Autism CanTech! has won accolades for its efforts to help neurodiverse youth find meaningful employment. Now it needs to find the money to continue that work after its funding runs out in less than a year.
The made-in-Edmonton training program provides autistic learners between the ages of 18 and 30 with entry-level skills for the digital economy. Employers providing work experience get the opportunity to tap into the talents of these workers while enhancing accessibility and inclusion in their workplaces. It is based at NorQuest College but also delivers programming at Douglas College in Vancouver and Humber College in Toronto. About 60 students are currently pursuing training and experience in data analytics, digital asset management, and audio post-production.
The program is a way to address high rates of unemployment and underemployment in this population. But it's also a way to help employers improve and diversify their talent pool, Autism CanTech! manager Jenna Gauthier told Taproot's Bloom podcast.
"These are ... skilled young adults with a lot to give to any work environment," she said. "What the research speaks to is that bringing diversity of thought into your workplace actually produces higher-performing teams."
Autism CanTech! won a social innovation award for programs promoting neurodiversity inclusion at the 2022 ASTech Awards. The program was also one of eight around the world to receive the Higher Ed XR Innovation Grant from Unity Social Impact and Meta Immersive Learning to explore adding extended-reality training to its suite by adapting educator resources and XR courses for a neurodiverse audience. Gauthier spoke on a panel at the Unity for Humanity Summit earlier this month.
Such honours are great recognition for the team, Gauthier said. But what Autism CanTech! needs now is sustainable funding for the future. It got started with a grant from the federal Youth Employment and Skills Strategy, but that runs out next fall.
"We are working very diligently as a team on a broader sustainability plan to make sure that we have the funds required to continue to operate our program in September 2023, because we really want to continue to build on this work and serve these learners," Gauthier said, noting that the future funding model likely involves a mix of grants, philanthropy, and social enterprise.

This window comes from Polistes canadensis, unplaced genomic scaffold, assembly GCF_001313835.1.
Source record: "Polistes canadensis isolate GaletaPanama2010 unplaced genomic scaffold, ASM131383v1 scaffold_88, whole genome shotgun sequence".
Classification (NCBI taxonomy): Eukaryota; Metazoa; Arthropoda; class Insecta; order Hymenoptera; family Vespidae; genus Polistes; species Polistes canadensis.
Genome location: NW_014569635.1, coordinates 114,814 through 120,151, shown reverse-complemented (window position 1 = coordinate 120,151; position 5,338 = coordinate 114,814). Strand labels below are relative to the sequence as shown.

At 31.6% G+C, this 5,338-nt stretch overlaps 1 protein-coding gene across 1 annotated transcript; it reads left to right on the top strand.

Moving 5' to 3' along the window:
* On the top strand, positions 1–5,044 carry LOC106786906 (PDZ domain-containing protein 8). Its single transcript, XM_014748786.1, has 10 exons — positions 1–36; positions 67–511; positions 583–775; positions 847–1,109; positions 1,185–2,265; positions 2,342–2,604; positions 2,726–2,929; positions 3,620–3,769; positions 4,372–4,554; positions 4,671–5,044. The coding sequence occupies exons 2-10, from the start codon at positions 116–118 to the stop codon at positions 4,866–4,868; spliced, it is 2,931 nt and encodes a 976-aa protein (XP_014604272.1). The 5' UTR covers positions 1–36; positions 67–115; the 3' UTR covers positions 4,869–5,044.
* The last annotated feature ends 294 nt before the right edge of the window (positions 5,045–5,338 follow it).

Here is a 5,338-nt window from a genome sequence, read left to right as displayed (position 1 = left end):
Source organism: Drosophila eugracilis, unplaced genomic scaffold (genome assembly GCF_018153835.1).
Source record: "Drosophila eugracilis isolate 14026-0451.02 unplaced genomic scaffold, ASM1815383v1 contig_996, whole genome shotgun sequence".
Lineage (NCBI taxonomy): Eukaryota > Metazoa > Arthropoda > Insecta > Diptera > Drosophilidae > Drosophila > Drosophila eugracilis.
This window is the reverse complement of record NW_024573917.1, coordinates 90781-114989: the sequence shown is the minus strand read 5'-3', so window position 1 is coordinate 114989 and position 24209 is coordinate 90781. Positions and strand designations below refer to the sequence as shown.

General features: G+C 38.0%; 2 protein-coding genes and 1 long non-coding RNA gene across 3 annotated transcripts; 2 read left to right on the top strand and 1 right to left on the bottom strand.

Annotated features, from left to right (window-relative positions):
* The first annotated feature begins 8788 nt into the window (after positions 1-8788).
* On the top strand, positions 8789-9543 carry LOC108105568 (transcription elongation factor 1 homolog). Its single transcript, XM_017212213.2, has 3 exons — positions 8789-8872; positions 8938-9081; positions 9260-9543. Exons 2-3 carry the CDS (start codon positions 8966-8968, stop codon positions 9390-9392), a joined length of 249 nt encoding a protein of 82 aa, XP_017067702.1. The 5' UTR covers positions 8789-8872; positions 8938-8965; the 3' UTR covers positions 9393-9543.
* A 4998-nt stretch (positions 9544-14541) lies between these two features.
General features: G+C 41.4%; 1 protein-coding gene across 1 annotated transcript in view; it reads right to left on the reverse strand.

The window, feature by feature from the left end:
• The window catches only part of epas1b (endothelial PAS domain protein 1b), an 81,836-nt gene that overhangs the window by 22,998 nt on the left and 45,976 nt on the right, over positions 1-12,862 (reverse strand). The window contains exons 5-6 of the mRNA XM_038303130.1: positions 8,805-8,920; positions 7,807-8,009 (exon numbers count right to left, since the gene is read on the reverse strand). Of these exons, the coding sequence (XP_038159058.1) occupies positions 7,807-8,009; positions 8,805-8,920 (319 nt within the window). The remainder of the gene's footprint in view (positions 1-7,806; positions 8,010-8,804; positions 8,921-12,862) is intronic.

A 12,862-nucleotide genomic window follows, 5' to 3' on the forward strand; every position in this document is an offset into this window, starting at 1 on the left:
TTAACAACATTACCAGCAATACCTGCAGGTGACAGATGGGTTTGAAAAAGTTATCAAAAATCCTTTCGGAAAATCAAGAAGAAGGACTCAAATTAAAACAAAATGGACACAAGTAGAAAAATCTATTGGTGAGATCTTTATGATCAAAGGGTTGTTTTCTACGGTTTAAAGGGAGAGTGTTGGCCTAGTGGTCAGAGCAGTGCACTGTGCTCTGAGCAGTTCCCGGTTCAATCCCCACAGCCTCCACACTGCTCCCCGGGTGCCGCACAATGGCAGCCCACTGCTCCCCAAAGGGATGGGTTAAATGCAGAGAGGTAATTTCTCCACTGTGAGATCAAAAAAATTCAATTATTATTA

"If people want to help us with that dream, they can absolutely talk to us now. As we know, having these kinds of discussions always takes time, and it's better to plan ahead and be able to work to operationalize things before you're down to the wire."
The program is also on the lookout for employer-partners to provide work experience for the students. It has posted positive testimonials from ATB Financial and Iron Mountain, and is eager to find more placements.
"If they have the desire to hire inclusively, and want to learn more, and they're open to working with us, they're ideal," Gauthier said. "Our team will provide support, and it's free of charge for the duration of the grant. So it's a good time to jump on that offer."
Autism CanTech! is fully subscribed on the learner side right now, but if you or someone you know is interested in enrolling, there is an expression of interest form to get in line for the next intake.
The perspectives and voices of people with autism are integrated into the program every step of the way, Gauthier said.
"Our program is providing the opportunity — for many the first opportunity — for purely autistic voices to be heard in a class environment, and for those to be responded to in a really meaningful way."
Gauthier has a nephew with autism who has made it to university but not without struggles. "It's a huge driving force for me, just to make sure that future generations ... aren't experiencing those same barriers in the same way," she said.
Edmonton has been a great place to build that kind of solution, she added.
"The way I feel about Edmonton is that we tend to be innovators," she said. "There's a lot of creativity and entrepreneurship in this space right now. So it's an ideal location."